Home › Forums › Australian Financial Services Licensing (AFSL) Forum › Is it possible to give general advice if you have details of that client’s personal financial situation, needs and/or objectives?
November 28, 2014 at 4:28 pm #4202
The Corporations Act says that financial product advice will be personal advice if the adviser has considered one or more of the person’s financial situation, needs or objectives. The word ‘considered’ is an important word. It requires something more than ‘having’ the information.
The thing to remember though, is that an objective test is applied to determine whether the adviser has ‘considered’ one or more of those things. The fact that the adviser has the information, and may have provided personal advice in the past, may lead strongly to the conclusion that personal advice is being given.
So, if you are expressing an opinion or making a recommendation, you have the client’s information but you are not “considering” it, be sure to let them know that and to give the general advice warning. Document this, in case you ever have to prove it.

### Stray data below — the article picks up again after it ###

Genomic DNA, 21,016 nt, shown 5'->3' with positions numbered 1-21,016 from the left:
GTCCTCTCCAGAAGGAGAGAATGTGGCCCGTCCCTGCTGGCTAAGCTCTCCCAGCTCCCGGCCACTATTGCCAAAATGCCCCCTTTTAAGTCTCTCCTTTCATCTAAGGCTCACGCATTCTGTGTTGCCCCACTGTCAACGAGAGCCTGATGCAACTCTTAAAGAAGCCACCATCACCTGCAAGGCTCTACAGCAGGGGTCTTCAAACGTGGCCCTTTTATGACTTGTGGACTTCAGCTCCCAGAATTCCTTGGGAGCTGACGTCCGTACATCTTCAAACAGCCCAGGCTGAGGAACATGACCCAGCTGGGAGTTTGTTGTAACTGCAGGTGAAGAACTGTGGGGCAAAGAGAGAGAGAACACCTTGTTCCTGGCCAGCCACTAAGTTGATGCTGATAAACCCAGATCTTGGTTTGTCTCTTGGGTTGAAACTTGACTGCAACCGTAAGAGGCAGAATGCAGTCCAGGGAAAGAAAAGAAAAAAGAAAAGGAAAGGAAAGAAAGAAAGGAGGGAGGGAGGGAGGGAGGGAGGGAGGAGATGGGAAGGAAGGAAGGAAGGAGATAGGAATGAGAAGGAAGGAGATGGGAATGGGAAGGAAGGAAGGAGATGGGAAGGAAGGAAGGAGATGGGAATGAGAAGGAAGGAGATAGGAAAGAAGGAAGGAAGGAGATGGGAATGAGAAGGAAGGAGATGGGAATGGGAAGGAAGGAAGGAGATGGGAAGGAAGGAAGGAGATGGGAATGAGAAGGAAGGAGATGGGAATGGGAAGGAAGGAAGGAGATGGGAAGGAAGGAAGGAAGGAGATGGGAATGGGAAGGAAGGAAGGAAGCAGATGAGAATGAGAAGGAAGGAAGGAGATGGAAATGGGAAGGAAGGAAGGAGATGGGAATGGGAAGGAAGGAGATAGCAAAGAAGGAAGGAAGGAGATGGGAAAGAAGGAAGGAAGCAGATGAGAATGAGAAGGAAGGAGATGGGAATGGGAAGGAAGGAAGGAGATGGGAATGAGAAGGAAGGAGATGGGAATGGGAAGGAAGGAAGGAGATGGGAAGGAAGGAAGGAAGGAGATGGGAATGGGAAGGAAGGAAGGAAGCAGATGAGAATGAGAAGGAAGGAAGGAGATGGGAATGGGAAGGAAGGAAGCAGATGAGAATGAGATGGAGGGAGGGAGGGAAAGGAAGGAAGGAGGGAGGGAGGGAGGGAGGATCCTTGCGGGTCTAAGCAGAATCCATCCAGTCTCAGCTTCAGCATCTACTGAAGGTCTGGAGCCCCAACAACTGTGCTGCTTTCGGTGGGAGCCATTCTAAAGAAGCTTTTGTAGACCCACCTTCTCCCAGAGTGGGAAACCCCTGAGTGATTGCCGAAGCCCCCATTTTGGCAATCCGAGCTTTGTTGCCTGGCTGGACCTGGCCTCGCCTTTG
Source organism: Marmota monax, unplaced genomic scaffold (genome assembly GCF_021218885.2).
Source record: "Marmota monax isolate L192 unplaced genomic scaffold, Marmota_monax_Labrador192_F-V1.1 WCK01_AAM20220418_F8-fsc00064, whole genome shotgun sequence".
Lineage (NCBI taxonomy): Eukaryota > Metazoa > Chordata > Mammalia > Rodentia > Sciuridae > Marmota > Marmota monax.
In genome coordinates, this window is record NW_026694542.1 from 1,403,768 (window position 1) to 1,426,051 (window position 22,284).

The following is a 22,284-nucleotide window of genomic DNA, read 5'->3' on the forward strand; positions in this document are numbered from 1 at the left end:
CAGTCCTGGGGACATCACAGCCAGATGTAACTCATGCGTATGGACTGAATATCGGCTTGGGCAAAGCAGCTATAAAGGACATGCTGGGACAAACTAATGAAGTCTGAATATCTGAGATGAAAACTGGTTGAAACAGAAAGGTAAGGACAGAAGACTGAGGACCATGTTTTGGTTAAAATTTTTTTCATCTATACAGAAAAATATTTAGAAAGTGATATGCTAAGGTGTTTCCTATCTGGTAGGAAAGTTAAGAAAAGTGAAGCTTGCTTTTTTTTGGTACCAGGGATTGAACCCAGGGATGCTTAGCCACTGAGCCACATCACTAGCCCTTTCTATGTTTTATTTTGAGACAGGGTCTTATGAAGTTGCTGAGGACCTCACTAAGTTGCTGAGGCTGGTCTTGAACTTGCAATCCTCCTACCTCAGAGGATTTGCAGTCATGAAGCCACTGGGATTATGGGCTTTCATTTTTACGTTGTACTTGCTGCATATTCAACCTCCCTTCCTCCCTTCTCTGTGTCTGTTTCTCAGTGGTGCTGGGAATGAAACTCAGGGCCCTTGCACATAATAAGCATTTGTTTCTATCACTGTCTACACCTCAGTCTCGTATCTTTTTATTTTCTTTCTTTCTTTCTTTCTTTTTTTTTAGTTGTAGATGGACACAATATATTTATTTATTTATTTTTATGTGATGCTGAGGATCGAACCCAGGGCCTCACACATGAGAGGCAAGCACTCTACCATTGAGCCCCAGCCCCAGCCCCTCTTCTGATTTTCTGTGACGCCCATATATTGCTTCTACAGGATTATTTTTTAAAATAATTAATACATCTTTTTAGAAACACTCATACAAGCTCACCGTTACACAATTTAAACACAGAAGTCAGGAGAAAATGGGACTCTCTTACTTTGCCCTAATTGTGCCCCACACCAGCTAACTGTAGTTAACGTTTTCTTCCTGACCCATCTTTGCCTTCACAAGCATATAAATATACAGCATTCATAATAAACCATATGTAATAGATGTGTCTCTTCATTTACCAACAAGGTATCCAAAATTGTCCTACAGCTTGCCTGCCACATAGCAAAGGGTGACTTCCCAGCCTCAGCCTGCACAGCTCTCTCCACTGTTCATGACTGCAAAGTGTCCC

Example: John, the client, calls Jill, his stockbroker. Jill has previously provided personal advice to John in relation to his portfolio.
“Hi Jill. I’ve been looking around at stocks and I want to know your view of BHP”.
“Hi John. We have BHP as a buy at the moment. Although the price of iron ore has been dropping, BHP’s costs of production are quite low and the company is engaged in a restructure which should see further costs cut. The house view is that the stock is reasonable value at the current price.”
In this example, Jill has given financial product advice because she’s expressed an opinion or made a recommendation. However, it is not personal advice because it is clear she hasn’t taken into account John’s personal circumstances in expressing the ‘house view’. It is therefore general advice and she must give the general advice warning.
“Of course, John, I haven’t considered whether it’s right for your portfolio and you’ll need to consider whether it’s right for you. If you want advice on that, I’ll need to look at your portfolio and ask you some more questions.”
Don’t forget to always make a file note!
Author: Grant Holley